Common Sense Note
Parents need to know that this movie is a spinoff of Forgetting Sarah Marshall focusing on that comedy's breakout character, musician Aldous Snow. This is yet another hard-R comedy produced by Judd Apatow's comedy machine, including his protege Jason Segel. Like in Sarah Marshall, the Snow character (and everyone around him) curses up a storm and acts like a substance-abusing narcissist who only thinks of partying and having sex. There is lots and lots of strong language (nearly every scene has an F-bomb in it), drinking to excess (vomit included), smoking marijuana, smuggling heroine, and having or talking about sex (including a woman-on-man rape scene played for laughs), threesomes, and venereal diseases. On a positive note, the movie does conclude that a rock star lifestyle is shallow and insignificant, and that it's the creation and performing of music that should be meaningful to an artist -- not the stuff and the partying. Parents should know that this review refers to the R-rated version -- the unrated version pushes all the limits even further.
Although there is not as much full-blown nudity as in other hard-R movies, there are lots of discussions about sex and scenes that show semi-clothed couples having raucous, exaggerated sex -- on bathroom toilets, couches, and beds. One scene involves a woman using a sex toy (visible) on a male character against his will that results in him wondering if he's been raped. A threesome occurs during which a man is under sheets, obviously performing oral sex on a woman. In another scene, Aldous performs oral sex on Jackie and asks her to return the favor. Aldous is shown making out with random women in a nightclub.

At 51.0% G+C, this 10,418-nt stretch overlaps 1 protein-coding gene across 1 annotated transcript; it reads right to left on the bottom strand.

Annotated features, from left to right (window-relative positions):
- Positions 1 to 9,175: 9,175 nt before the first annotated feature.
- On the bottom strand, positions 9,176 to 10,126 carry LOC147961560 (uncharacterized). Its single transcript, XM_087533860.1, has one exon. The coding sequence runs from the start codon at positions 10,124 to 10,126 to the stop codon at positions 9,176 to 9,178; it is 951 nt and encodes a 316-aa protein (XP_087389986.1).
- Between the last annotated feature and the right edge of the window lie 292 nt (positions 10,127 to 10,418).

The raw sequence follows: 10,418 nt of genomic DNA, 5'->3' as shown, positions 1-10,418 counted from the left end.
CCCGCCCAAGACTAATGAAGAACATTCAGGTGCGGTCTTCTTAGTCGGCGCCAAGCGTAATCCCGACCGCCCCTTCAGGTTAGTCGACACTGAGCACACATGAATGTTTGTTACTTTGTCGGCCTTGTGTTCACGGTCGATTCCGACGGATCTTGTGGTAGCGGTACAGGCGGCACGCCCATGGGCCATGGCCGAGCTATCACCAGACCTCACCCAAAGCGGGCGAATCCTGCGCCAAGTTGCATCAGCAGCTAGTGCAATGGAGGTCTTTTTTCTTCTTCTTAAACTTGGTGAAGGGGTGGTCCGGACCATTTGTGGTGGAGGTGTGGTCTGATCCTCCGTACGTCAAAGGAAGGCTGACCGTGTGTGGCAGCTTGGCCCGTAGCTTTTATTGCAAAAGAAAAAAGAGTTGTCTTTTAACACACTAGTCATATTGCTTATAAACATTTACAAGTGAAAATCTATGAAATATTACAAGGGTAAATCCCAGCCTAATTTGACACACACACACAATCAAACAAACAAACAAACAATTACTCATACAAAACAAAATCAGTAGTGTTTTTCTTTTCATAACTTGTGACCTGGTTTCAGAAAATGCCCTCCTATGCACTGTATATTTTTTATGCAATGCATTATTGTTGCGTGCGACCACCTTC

Compound fracture, anyone? A character falls off a roof, into a pool, and has a compound fracture that is bleeding heavily. This fall is a quasi-suicide attempt that is played for laughs, though with a dark edge. A father and son initiate a throw-down fist-to-fist brawl with furniture thrown, instruments smashed, and more. Loud arguments and foot-chase scenes.
A lot of strong language, including the most scandalous of words "c--t" and "motherf--ker." Lots and lots of "f--k," "dick," "bitch," "asshole," "twat," "cock," and more. Two instances of the "N word" said by an African American.
Ultimately Aldous' raucous lifestyle is exposed as empty, shallow, and lonely. Aldous needs Aaron to help him see what a gift his talent is, and that he needs to stop his self-destructive tendencies and return to his musical roots. But of course, all these positives are hidden beneath a movie that shows drinking and drug use, as well as random sex in a funny light -- sending some mixed messages to kids.
Many product placements and brands mentioned, discussed or shown, including TMZ.com, Rolling Stone magazine, Extra TV, HBO, Facebook, NIke Air Jordans, 8 Mile, Apple, Today Show, Gossip Girl, and more. Celebrities who cameo as themselves or are otherwise featured include Lars Ulrich, Meredith Viera, Pink, Derek Jeter, Billy Bush, Mario Lopez, Zoe Salmon, Kurt Loder, Christina Aguilera, and Tom Felton.
Drugs / Tobacco /
It's in no way surprising, considering that the protagonist is a notorious drug addict, that there's a tremendous amount of substance use and abuse in the movie. There's a lot of drinking -- everything from champagne to beer to absinthe and all drinks in between -- to excess (vomiting scenes included). Most drug scenes are limited to marijuana use and heroine smuggling, and there's cigarette smoking to boot. Several discussions are about drug addiction, rehab, being sober, etc. Despite some serious drug problems, it's all played for laughs.